UTA Magazine
CASE Award Winner To Magazine Home Page



Turning heads

Medical examiners often call on Suzanne Baldon for facial reconstructions to help them solve missing persons cases

Suzanne Baldon

Suzanne Baldon helped solve a 40-year-old mystery by reconstructing the face of Kenneth Bennett Glaze, who disappeared near Fort Worth in 1963.

Suzanne Baldon’s early career plans evaporated like a puddle in the Texas sun. The forensic artist and anthropology lecturer wanted to be an art therapist. Instead, she wound through stints as a private investigator, artist, art teacher, park ranger, secretary and college teacher.

Each turn was directed by her passion for art, research and ecology, along with a desire to help others.

“Underlying everything Suzanne does is her overwhelming humanity,” said Dana Austin, forensic anthropologist for the Tarrant County Medical Examiner’s Office, for whom Baldon clay-sculpts facial reconstructions from skulls to help identify missing persons.

One case involved Kenneth Bennett Glaze, who disappeared Aug. 23, 1963, without money or extra clothing, after leaving a Fort Worth restaurant. In a few days his car was found abandoned. Months later, a homicide victim’s skeletal remains surfaced in an unincorporated area of Tarrant County.

The remains were believed to be those of a woman. The police released a sketch of the woman’s probable features, but there was no identification.

For more than four decades, the bones were sealed away in the property room at the Fort Worth Police Department. Then they were turned over to Dr. Austin, who reanalyzed the bones and determined that they were a man’s. After Baldon made a facial reconstruction, a family member identified him, and DNA testing confirmed his identity.

Austin said the mystery probably would not have been solved without Baldon’s help.

“When we have an unidentified victim and call her in, she immediately thinks of the victim’s mother and of the family who doesn’t know if their loved one is alive or dead,” Austin said. “She does not see a skull, she sees a person, and she cares.”

Baldon brings an uncanny combination of skill and intuition to her work, Austin said.

“She is a tremendous portrait artist and understands the human face. With knowledge of facial structure, some aspects of a face are predictable, but others are not. Suzanne has an intuitive sense of what the face was like. When one of her sculptures is compared to a photograph of the victim, the likeness is remarkable.”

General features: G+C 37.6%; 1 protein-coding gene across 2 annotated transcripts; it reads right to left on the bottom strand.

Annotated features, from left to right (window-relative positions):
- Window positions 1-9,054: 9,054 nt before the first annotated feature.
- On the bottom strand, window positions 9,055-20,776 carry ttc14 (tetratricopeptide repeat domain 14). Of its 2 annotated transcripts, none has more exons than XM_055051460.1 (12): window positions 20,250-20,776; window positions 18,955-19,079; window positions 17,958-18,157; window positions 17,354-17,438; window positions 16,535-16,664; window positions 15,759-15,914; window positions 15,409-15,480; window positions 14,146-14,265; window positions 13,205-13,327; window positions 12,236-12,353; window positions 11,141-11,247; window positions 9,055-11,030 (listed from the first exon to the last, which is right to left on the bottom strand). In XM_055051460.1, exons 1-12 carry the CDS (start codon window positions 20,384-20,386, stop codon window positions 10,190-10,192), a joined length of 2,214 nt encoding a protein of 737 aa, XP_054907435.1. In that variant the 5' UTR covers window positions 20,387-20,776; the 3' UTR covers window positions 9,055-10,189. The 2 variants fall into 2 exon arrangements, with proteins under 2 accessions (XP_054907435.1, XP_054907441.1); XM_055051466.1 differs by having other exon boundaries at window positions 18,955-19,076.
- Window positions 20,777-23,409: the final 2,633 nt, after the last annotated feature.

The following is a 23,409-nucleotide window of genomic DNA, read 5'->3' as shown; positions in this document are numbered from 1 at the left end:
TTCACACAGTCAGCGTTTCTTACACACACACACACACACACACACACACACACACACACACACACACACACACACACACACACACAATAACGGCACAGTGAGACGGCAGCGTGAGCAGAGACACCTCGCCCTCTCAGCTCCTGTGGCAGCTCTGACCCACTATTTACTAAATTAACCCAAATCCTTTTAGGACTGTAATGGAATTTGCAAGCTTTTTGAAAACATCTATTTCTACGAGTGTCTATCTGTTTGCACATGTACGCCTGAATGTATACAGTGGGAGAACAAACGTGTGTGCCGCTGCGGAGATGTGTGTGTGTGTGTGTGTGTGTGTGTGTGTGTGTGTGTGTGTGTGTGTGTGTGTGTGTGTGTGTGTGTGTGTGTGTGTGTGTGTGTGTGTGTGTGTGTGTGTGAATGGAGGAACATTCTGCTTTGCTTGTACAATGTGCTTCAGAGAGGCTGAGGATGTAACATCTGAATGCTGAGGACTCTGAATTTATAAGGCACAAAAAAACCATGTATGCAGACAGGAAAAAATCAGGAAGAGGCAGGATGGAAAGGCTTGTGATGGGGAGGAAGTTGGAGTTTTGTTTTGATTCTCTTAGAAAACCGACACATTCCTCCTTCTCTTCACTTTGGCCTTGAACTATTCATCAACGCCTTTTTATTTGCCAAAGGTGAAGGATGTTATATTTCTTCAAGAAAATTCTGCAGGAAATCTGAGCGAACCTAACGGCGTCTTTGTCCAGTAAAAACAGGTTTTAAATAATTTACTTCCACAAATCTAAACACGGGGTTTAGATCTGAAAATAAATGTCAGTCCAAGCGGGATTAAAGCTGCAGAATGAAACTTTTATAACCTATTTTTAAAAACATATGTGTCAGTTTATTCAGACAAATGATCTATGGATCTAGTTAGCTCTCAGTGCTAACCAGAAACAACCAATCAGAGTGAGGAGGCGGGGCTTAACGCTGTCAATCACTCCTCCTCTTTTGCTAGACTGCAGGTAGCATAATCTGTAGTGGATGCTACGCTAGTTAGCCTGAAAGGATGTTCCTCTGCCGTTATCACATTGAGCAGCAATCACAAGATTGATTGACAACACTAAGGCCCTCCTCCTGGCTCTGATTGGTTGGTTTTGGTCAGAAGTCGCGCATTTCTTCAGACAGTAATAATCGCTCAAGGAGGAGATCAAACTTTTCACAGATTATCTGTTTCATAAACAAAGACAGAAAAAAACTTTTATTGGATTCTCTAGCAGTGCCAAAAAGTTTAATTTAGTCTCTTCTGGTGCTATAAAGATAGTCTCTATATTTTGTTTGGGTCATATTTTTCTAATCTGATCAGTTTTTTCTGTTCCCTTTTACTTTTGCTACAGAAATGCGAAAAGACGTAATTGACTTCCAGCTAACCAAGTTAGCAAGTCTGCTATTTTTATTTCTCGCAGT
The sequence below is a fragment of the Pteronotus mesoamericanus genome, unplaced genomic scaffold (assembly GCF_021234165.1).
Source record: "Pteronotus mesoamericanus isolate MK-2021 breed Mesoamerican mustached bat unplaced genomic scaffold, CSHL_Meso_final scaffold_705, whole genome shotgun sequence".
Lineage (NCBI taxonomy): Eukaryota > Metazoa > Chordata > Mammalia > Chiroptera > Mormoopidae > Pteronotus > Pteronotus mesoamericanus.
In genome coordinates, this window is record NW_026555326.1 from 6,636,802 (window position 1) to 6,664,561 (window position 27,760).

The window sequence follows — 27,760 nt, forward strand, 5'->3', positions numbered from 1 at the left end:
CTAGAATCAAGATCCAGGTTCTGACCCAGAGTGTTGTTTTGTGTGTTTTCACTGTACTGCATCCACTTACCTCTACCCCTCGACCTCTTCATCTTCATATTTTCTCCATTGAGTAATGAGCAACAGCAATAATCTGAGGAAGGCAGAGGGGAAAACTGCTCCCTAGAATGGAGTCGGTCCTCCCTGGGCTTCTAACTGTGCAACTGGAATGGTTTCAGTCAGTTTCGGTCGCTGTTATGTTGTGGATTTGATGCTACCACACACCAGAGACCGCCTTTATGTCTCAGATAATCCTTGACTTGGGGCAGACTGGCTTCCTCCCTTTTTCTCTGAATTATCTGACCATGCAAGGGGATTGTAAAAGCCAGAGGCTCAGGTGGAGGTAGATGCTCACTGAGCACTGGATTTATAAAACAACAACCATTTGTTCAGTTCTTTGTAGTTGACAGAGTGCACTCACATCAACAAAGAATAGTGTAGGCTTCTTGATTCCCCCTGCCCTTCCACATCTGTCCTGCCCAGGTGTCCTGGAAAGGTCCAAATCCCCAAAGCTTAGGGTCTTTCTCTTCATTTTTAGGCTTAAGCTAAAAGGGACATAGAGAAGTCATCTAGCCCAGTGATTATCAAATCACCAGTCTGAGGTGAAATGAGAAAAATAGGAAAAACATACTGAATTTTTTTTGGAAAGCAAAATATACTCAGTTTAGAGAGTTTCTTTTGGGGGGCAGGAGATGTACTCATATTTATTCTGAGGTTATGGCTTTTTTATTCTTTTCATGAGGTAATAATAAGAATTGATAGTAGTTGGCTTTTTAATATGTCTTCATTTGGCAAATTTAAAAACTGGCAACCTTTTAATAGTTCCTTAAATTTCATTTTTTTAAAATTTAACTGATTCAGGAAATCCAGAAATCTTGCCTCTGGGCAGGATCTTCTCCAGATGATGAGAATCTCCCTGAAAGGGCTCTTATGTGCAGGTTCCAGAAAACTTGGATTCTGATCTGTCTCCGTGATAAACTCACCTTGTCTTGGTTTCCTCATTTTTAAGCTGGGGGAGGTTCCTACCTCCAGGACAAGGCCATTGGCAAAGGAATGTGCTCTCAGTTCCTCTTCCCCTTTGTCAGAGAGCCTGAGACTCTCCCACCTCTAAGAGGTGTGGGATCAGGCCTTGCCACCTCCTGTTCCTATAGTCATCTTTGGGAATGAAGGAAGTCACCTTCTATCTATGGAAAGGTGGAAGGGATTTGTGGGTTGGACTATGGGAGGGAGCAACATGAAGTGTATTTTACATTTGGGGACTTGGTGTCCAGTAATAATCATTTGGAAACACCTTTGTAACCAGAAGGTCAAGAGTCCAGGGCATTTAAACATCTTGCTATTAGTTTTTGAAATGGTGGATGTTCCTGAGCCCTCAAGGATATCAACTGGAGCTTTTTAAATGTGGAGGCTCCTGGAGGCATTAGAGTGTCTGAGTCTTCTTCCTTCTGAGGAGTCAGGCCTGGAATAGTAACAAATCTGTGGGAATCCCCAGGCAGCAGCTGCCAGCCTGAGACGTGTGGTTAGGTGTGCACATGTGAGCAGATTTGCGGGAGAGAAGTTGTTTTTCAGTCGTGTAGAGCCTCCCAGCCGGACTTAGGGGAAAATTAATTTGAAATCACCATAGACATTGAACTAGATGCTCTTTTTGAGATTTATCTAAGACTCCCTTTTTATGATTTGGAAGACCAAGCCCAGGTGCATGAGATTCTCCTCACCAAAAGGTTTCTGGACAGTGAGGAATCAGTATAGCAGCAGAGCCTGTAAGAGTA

Using vinyl eraser refills as tissue depth markers, Baldon identifies specific landmarks on the skull. Each marker has the same location for each skull.

“The tissue depths vary by skull type, sex and estimated size of the individual,” she said.

Early inspiration

Baldon discovered forensic art on the 1970s television show Quincy, M.E. In one episode, Quincy needed to identify a body and brought in Oklahoma forensic artist Betty Pat Gatliff, who was played by an actress on the show. Gatliff studied the musculature and skin depths in the facial area and, through calculated applications of clay upon the skull, reconstructed the features.

Reconstructed face of 'George'

Baldon reconstructed the face of "George," a skeleton sent to the United States from india by a medical supply company in 1966. Dallas elementary school students use "George" as a learning resource.

Baldon watched in amazement as the woman’s hands re-created a face. She never dreamed that years later she would study with Gatliff and earn all the certificates of completion offered in forensic art.

She had almost graduated from two-year Kilgore College, but with four toddlers, Baldon’s undergraduate degree was on hold. When her children were old enough to go to school, their mom went to UT Tyler.

Baldon was divorced and shared an apartment with another student, Gail Egbert. A former police officer, Egbert had been seriously injured, unable to resume police work. While studying in Tyler, she worked for a private investigation company based in Dallas. The women planned to come to Arlington after their graduations: Egbert to work for the PI firm and Baldon to get her master’s degree in art therapy at UT Arlington.